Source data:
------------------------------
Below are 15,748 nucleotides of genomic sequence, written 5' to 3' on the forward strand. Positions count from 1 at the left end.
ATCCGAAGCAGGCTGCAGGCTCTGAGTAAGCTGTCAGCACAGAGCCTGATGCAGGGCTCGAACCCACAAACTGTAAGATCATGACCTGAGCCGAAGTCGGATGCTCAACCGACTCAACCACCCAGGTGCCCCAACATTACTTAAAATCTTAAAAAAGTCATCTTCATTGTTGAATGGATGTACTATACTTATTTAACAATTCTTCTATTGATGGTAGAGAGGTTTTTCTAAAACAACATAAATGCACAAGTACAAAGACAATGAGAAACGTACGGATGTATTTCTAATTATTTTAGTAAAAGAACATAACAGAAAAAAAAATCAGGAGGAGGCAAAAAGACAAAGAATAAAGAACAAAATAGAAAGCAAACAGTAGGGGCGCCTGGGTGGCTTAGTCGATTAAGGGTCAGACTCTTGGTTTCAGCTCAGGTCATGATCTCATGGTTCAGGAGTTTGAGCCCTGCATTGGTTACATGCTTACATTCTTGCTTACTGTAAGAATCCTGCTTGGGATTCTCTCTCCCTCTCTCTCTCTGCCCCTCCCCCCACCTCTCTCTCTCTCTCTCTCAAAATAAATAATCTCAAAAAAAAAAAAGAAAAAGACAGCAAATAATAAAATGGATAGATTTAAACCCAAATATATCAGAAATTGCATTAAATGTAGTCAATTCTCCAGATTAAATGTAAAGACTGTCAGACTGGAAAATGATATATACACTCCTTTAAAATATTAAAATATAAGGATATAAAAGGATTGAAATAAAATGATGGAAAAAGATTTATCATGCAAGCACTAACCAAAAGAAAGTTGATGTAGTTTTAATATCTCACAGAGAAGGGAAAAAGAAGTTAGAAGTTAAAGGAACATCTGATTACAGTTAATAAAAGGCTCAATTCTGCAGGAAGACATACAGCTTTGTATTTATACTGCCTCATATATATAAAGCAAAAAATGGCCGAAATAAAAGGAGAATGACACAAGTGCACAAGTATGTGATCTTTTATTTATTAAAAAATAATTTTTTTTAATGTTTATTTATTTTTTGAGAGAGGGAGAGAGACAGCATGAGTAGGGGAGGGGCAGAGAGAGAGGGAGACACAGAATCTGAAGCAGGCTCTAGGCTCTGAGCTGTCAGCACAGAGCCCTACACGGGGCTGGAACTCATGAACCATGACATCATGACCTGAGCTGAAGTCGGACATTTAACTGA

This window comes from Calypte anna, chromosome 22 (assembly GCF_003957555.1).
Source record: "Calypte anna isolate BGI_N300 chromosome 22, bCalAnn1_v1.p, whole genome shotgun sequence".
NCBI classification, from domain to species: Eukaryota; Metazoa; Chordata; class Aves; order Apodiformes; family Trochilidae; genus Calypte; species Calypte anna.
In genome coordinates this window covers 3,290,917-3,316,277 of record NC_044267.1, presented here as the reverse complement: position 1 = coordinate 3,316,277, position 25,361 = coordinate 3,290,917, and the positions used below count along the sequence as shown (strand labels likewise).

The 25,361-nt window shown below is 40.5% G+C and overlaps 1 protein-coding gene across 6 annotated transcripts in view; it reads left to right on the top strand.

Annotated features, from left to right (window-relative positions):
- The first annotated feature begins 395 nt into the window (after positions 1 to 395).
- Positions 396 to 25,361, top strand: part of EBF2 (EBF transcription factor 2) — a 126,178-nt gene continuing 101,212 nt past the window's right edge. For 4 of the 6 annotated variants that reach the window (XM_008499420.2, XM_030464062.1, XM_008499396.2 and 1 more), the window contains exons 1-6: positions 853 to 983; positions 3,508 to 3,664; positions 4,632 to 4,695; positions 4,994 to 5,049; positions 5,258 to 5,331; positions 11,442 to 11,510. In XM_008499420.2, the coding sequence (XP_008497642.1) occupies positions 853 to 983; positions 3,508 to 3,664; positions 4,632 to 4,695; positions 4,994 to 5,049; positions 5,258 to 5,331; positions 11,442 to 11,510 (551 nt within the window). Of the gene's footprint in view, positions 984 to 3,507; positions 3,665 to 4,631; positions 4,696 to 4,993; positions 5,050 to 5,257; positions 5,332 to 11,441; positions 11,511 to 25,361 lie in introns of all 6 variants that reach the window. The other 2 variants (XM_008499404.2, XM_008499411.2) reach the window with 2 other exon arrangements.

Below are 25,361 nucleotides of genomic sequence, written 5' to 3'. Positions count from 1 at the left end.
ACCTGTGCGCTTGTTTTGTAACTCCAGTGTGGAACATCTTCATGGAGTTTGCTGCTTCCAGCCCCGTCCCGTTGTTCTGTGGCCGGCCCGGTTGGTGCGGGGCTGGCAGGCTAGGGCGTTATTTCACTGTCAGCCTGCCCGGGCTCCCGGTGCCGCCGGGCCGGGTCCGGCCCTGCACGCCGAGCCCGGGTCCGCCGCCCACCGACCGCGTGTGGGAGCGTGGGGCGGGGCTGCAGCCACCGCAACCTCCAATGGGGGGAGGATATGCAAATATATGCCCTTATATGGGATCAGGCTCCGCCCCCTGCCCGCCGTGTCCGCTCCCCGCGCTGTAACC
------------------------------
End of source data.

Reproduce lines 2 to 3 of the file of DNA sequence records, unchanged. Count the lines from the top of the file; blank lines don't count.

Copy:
ATCCGAAGCAGGCTGCAGGCTCTGAGTAAGCTGTCAGCACAGAGCCTGATGCAGGGCTCGAACCCACAAACTGTAAGATCATGACCTGAGCCGAAGTCGGATGCTCAACCGACTCAACCACCCAGGTGCCCCAACATTACTTAAAATCTTAAAAAAGTCATCTTCATTGTTGAATGGATGTACTATACTTATTTAACAATTCTTCTATTGATGGTAGAGAGGTTTTTCTAAAACAACATAAATGCACAAGTACAAAGACAATGAGAAACGTACGGATGTATTTCTAATTATTTTAGTAAAAGAACATAACAGAAAAAAAAATCAGGAGGAGGCAAAAAGACAAAGAATAAAGAACAAAATAGAAAGCAAACAGTAGGGGCGCCTGGGTGGCTTAGTCGATTAAGGGTCAGACTCTTGGTTTCAGCTCAGGTCATGATCTCATGGTTCAGGAGTTTGAGCCCTGCATTGGTTACATGCTTACATTCTTGCTTACTGTAAGAATCCTGCTTGGGATTCTCTCTCCCTCTCTCTCTCTGCCCCTCCCCCCACCTCTCTCTCTCTCTCTCTCAAAATAAATAATCTCAAAAAAAAAAAAGAAAAAGACAGCAAATAATAAAATGGATAGATTTAAACCCAAATATATCAGAAATTGCATTAAATGTAGTCAATTCTCCAGATTAAATGTAAAGACTGTCAGACTGGAAAATGATATATACACTCCTTTAAAATATTAAAATATAAGGATATAAAAGGATTGAAATAAAATGATGGAAAAAGATTTATCATGCAAGCACTAACCAAAAGAAAGTTGATGTAGTTTTAATATCTCACAGAGAAGGGAAAAAGAAGTTAGAAGTTAAAGGAACATCTGATTACAGTTAATAAAAGGCTCAATTCTGCAGGAAGACATACAGCTTTGTATTTATACTGCCTCATATATATAAAGCAAAAAATGGCCGAAATAAAAGGAGAATGACACAAGTGCACAAGTATGTGATCTTTTATTTATTAAAAAATAATTTTTTTTAATGTTTATTTATTTTTTGAGAGAGGGAGAGAGACAGCATGAGTAGGGGAGGGGCAGAGAGAGAGGGAGACACAGAATCTGAAGCAGGCTCTAGGCTCTGAGCTGTCAGCACAGAGCCCTACACGGGGCTGGAACTCATGAACCATGACATCATGACCTGAGCTGAAGTCGGACATTTAACTGA

This window comes from Calypte anna, chromosome 22 (assembly GCF_003957555.1).